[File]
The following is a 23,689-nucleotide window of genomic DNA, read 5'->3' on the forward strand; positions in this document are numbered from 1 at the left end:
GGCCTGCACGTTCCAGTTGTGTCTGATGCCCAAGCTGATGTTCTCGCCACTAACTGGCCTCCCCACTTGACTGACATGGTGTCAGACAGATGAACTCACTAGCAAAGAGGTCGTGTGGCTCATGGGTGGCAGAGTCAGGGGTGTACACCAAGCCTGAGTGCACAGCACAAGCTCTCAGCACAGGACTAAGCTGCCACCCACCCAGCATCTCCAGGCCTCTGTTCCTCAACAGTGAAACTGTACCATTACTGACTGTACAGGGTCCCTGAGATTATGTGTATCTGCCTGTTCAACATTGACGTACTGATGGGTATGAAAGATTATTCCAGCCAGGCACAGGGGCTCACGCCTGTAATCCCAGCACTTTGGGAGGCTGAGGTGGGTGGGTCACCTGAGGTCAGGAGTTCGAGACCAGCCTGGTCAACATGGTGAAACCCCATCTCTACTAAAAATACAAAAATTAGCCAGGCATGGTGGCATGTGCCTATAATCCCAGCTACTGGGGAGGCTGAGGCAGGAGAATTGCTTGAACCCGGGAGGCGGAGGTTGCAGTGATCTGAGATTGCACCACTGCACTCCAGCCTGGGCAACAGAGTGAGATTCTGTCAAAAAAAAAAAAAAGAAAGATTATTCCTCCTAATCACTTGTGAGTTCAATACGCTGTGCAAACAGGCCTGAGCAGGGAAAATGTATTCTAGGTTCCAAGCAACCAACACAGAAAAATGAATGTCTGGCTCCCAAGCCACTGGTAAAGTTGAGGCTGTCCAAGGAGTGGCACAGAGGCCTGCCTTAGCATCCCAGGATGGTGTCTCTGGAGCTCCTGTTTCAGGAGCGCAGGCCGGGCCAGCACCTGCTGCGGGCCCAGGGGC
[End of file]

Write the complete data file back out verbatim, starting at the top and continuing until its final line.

The following is a 23,689-nucleotide window of genomic DNA, read 5'->3' on the forward strand; positions in this document are numbered from 1 at the left end:
GGCCTGCACGTTCCAGTTGTGTCTGATGCCCAAGCTGATGTTCTCGCCACTAACTGGCCTCCCCACTTGACTGACATGGTGTCAGACAGATGAACTCACTAGCAAAGAGGTCGTGTGGCTCATGGGTGGCAGAGTCAGGGGTGTACACCAAGCCTGAGTGCACAGCACAAGCTCTCAGCACAGGACTAAGCTGCCACCCACCCAGCATCTCCAGGCCTCTGTTCCTCAACAGTGAAACTGTACCATTACTGACTGTACAGGGTCCCTGAGATTATGTGTATCTGCCTGTTCAACATTGACGTACTGATGGGTATGAAAGATTATTCCAGCCAGGCACAGGGGCTCACGCCTGTAATCCCAGCACTTTGGGAGGCTGAGGTGGGTGGGTCACCTGAGGTCAGGAGTTCGAGACCAGCCTGGTCAACATGGTGAAACCCCATCTCTACTAAAAATACAAAAATTAGCCAGGCATGGTGGCATGTGCCTATAATCCCAGCTACTGGGGAGGCTGAGGCAGGAGAATTGCTTGAACCCGGGAGGCGGAGGTTGCAGTGATCTGAGATTGCACCACTGCACTCCAGCCTGGGCAACAGAGTGAGATTCTGTCAAAAAAAAAAAAAAGAAAGATTATTCCTCCTAATCACTTGTGAGTTCAATACGCTGTGCAAACAGGCCTGAGCAGGGAAAATGTATTCTAGGTTCCAAGCAACCAACACAGAAAAATGAATGTCTGGCTCCCAAGCCACTGGTAAAGTTGAGGCTGTCCAAGGAGTGGCACAGAGGCCTGCCTTAGCATCCCAGGATGGTGTCTCTGGAGCTCCTGTTTCAGGAGCGCAGGCCGGGCCAGCACCTGCTGCGGGCCCAGGGGC